on Takhli's history is now linked off the Takhli
History page. Also check out his description
of Cobra Gold 97.
Anybody got some photos of Winnie?
Hi. I was there from jan 67 to jan 68 in the 355th transportations sq. and again in 74 I was one of the last 3 members to leave there. I later went back and the place looked like a jungle. It was completly grown over.
Bobby L. Smith Abilene, texas.
I was stationed at Takli RTAFB from June 1968 to June 1969. I was a aircraft mechanic with the 41st TEWS. and worked in Phase dock on EB-66's. We worked 12 hour shifts, 7 days a week for 365 days. Some of my spare time (if you can call it that) was spent at the gym where Sgt Richard Peralta held a Kajukenbo karate class three days a week. Other times were spent at the amateur radio MARS station(AI8AF) with Glenn Butters. I had an electronics back ground when I joined the Air Force so I studied for my ham license and it has been a life long hobby for me for over 30 years. My call is WB4MMW.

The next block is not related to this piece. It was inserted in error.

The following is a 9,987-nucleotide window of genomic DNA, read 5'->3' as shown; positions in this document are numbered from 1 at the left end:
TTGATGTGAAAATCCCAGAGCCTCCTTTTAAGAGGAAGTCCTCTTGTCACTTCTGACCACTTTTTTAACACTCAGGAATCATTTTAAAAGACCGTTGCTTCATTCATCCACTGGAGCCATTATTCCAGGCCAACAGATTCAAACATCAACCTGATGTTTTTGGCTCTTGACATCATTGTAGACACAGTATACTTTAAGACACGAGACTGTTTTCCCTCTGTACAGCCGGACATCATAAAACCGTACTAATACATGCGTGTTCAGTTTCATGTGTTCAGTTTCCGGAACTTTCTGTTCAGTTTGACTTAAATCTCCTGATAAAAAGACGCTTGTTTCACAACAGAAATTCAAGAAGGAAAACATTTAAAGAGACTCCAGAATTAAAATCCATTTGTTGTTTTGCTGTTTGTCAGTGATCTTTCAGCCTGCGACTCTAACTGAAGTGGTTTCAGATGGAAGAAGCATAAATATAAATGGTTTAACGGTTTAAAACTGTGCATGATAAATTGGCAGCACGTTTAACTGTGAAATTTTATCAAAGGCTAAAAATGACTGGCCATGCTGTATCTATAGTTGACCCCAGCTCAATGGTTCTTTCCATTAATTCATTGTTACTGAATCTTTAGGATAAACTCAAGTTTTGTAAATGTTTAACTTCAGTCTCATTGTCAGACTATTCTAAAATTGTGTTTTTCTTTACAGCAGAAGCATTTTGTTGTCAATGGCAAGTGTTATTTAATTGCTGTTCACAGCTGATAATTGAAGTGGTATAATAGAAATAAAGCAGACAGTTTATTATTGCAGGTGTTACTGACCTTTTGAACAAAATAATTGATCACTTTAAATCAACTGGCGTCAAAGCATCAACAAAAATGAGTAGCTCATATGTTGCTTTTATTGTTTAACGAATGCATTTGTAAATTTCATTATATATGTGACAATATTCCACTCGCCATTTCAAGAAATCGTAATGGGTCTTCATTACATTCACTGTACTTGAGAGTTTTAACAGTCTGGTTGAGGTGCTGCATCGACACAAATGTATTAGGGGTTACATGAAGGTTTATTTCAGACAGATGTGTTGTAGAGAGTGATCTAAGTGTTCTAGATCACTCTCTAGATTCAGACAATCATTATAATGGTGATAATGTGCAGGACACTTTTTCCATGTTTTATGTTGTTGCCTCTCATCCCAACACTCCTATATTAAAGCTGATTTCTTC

I have an article from a Bangkok newspaper which explains the role the EB-66 played in the Vietnam war. As soon as I get the hang of using the full page scanner I'll send you a copy.
By the way I am still with the government. I work as a biomedical engineering technician at a Veterans Hospital and I am a memeber of the DAV here.
24 aug 98
I was TDY to Takhli during Cobra Gold 1997 for 30 days as a member of the 353 OSS Communications Flight. Lost count of how many plates of "Cow Pot Gai" I ate during that time, but lost 10 pounds in the process - not bad! Thanks
SSgt Murray A. Hill
Kadena AB, Japan
I had the pleasure of living in "H" dorm during Cobra Gold 98. I enjoyed the three weeks that I was there. The folks stationed there "Thai" were very friendly and accommodating. Thanks.
David K. Dial, TSgt, USAF
Quality Assurance Inspector
353 SOG/OGQ (AFSOC)
Unit 5249 Box 10, APO AP 96368-5249
I was at Takli in 1966/67 February. Weapons Mechanic Munitions Lead Team MJ-1 driver. Assigned to the 357th TFS. Our load crew came from McConnell as a team. Crew Chief SSgt Gene French, A1C Bostwick, A1C Thompson & A1C McKinnon. Anyone knowing where they are I'd like to get in touch. Worked with the 105 in Okinawa (418th MMS), McConnell, and Takhli 357th TFS.
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Takhli RTAFB Det 12, 10th Weather Squadron
latest update 9 sep 98